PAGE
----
Actual Play, Death on the Reik, Fantasy, OSR, RPG, Shadows of the Ruinous Powers, The Enemy Within, Warhammer Fantasy, WHFRP, WHFRP1e
(Being a series of quick game notes trying to account for the events of many sessions of playing through The Enemy Within using the Warhammer Fantasy Roleplay 1e rules.)
Death on the Reik
- Martin [Explorer] – I 68
- Wilhelm [Wizard] – I 55
- Wilfried [Forger] – I 53
- Larry [Mercenary] – I 48
- Gottlieb [Bounty Hunter] – I 43
From the door of the chapel, the party looked around the inner bailey. Martin climbed up the ropes along with one more bandit – the bandit went to join his fellows in the gatehouse, and Martin immediately headed across the bailey to the old glass-walled solarium.
Within they found a dozen or two human-bird “crossbreeds” – Human heads and bodies (although beaked and feathered) with bird wings and legs. The birdfolk were excited about their new visitors, and the boldest of the bunch flapped down from one of the potted trees in the structure and then over to a locked cabinet at the back of the room. Breaking the lock off (and fearing they would find human body parts used as bird food), they were happily surprised to discover that these bizarre mutants actually subsist on a diet of totally normal bird seed (albeit in significant quantities).
Leaving the mutant bird things for now (figuring that slaughtering them might be loud enough to draw some attention from the residents of the inner bailey, although so far none have made themselves apparent) – they returned to the north side of the bailey and to the black tower there, seeking stairs down to the watergate and their stolen boat.
The black tower contained a nightmarish quantity of cockroaches coating nearly every surface, and evidently being fed to encourage them to gather here. The stairs did not lead down, but instead up to the upper reaches where they could hear harpsichord music. At the top of the tower they met the king of the roaches, the friendly and impeccably polite head of the Wittgenstein household, Ludwig von Wittgenstein. He explained that his headstrong daughter Margritte had been digging into things best left buried dating back to the time of Dagmar von Wittgenstein. She and her mother had run of the family estates now while Ludwig, in his new form, locked himself up in this tower because he could no longer entertain guests or really commit to his noble duties. His son Gotthard fortunately had escaped this life and had moved to Middenheim.
Ludwig seems to regret the actions carried out by the rest of the family, but he accredits it to the Wittgenstein curse. “It all started when Dagmar von Wittgenstein – my great-grandfather, built that observatory up near Kemperbad. He became obsessed with a shooting star. Couldn’t rest until he found it. Well he did, and things have never quite gone right for us since. Most strange, most strange indeed.”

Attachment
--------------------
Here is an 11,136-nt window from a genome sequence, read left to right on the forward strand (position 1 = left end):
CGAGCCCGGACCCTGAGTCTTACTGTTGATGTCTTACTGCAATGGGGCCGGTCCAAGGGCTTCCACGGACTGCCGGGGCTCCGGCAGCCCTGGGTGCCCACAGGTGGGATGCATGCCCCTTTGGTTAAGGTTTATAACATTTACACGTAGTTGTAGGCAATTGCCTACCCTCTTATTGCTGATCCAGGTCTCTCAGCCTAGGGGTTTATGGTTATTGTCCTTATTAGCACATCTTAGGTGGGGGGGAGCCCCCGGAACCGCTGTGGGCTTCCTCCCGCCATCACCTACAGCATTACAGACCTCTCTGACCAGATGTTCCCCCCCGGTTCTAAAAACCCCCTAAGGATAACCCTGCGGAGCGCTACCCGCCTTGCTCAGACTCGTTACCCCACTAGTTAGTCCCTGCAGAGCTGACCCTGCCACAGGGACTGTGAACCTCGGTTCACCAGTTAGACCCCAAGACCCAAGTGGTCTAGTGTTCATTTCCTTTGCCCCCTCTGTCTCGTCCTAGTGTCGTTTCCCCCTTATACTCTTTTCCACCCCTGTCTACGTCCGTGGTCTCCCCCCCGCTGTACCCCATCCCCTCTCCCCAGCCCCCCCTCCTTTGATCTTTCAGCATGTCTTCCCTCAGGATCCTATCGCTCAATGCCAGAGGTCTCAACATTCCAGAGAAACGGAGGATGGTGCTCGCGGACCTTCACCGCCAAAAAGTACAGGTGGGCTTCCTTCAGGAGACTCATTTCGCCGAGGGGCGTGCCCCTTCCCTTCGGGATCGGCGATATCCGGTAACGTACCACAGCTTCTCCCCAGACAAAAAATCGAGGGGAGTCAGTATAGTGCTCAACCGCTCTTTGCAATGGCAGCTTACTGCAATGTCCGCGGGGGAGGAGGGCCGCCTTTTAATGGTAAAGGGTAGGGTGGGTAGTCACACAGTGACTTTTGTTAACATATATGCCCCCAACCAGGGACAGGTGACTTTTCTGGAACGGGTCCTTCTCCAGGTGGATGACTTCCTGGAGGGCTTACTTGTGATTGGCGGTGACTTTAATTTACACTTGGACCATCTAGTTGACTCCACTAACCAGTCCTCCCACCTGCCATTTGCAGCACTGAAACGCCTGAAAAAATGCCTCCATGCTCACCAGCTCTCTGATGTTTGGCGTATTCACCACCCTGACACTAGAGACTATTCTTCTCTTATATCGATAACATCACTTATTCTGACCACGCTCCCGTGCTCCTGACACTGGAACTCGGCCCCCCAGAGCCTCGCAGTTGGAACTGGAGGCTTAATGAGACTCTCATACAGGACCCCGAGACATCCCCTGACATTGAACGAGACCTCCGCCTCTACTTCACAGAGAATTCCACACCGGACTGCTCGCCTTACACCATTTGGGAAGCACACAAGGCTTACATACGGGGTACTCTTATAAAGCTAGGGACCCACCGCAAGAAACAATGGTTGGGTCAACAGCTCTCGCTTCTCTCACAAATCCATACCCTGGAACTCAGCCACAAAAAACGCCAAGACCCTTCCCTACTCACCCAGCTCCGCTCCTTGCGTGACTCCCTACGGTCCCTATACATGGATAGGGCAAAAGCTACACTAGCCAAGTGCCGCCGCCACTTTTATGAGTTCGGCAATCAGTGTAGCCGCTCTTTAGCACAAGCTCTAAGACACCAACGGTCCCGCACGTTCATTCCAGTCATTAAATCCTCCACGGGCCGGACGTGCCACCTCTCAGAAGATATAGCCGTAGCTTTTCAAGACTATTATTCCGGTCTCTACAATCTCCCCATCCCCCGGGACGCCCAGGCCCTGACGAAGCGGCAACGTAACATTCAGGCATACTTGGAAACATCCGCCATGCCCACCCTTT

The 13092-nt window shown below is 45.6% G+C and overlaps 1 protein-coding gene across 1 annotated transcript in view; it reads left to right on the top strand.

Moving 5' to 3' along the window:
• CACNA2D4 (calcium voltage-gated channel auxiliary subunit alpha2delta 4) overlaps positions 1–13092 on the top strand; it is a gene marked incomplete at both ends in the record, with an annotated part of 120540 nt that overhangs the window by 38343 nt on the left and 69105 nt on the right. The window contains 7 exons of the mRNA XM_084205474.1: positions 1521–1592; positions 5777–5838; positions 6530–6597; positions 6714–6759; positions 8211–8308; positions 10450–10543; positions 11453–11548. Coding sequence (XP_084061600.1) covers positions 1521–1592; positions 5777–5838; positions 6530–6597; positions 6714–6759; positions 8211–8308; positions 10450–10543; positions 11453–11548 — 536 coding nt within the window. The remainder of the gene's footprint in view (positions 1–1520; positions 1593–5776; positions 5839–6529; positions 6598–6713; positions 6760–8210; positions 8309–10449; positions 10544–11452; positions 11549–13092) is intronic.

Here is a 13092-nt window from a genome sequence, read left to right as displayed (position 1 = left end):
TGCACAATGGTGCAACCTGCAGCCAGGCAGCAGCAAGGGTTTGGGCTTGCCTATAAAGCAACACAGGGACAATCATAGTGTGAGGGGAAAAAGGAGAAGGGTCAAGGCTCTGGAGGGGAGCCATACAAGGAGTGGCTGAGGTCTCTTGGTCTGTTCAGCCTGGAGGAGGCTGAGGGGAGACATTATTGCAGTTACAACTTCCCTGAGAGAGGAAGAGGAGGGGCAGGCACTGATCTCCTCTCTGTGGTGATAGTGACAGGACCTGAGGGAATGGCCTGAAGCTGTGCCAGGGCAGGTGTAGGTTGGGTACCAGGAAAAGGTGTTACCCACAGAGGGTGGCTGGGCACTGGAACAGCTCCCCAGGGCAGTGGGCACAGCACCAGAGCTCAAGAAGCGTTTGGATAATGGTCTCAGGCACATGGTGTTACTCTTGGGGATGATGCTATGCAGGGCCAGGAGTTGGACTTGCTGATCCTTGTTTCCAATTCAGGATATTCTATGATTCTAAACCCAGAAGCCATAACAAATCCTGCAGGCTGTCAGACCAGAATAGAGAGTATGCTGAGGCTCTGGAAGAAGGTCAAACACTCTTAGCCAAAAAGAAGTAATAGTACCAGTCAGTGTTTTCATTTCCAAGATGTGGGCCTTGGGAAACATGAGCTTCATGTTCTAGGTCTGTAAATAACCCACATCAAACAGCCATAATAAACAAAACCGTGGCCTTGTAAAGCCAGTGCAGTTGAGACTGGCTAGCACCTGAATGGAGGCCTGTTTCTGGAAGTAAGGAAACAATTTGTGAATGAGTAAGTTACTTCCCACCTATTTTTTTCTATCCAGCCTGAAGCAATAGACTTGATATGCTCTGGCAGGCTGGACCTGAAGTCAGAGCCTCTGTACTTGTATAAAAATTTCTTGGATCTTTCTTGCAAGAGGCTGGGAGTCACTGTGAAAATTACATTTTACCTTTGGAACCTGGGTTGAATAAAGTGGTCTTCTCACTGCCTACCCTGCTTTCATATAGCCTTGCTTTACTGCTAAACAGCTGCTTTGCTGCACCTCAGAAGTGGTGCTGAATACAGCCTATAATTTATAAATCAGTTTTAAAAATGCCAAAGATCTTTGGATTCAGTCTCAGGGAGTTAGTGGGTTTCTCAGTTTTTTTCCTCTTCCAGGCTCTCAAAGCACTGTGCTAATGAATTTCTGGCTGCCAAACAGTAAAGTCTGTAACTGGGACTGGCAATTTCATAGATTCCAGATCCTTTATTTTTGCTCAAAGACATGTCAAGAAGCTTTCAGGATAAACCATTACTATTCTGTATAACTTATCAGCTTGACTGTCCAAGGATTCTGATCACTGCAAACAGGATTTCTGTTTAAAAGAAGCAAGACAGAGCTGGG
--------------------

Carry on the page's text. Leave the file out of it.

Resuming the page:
Ludwig also told them that the watergate stairs lead up to the dungeons beneath the great hall of the castle.
Leaving the old cockroach unmolested, the group beelined for the great hall, avoiding the massive pit in the centre (amid a sequence of Sarlacc references). At the great hall, they were immediately greeted by a mutated butler who tried to have them sit down for a meal (from a table that was covered in mouldy food with a lovely grey fuzz over it all) and once they were done he would show them to their rooms. The butler then wandered off and fell back to sleep on his chair behind the grand stairs of the hall.
Ignoring the foul feast, they proceeded down the stairs beneath the hall and followed the most used path through the dusty halls – straight into the home of an ogre. The ogre seemed to be the castle’s torturer in residence, and he just chatted with the group passing through, helping them along their way to the water gate.
Following the ogre’s directions, they found a set of stone stairs spiralling down into the darkness. But beside the stairs was a secret door, slightly ajar – held open by some rocks and debris from the rough tunnel beyond it.
The tunnel lead to a larger space containing the lead case written about in Dagmar’s logs – home to the shooting star that had fallen at the Devil’s Bowl.
But the chamber also included another passage – one dug in from beneath. And a number of skaven were around the case, obviously figuring out how they would manage to get such an unwieldly and heavy object out of here in their possession.
With numbers on their side, the party rushed the skaven… and discovered that once again, where you see a few skaven, there are many more. Together Gottlieb and Larry pushed the lead case into the tunnel, crushing at least one of the foul ratmen beneath it. But still more kept coming A foul miasma of warpstone-infused magic came out of the hole and several of the group lost control of their actions in the ensuing battle… Driven to wild acts of violence they attacked the walls, each other, and in the case of Gottlieb, a mad rush down the deeper passage to kill more skaven.
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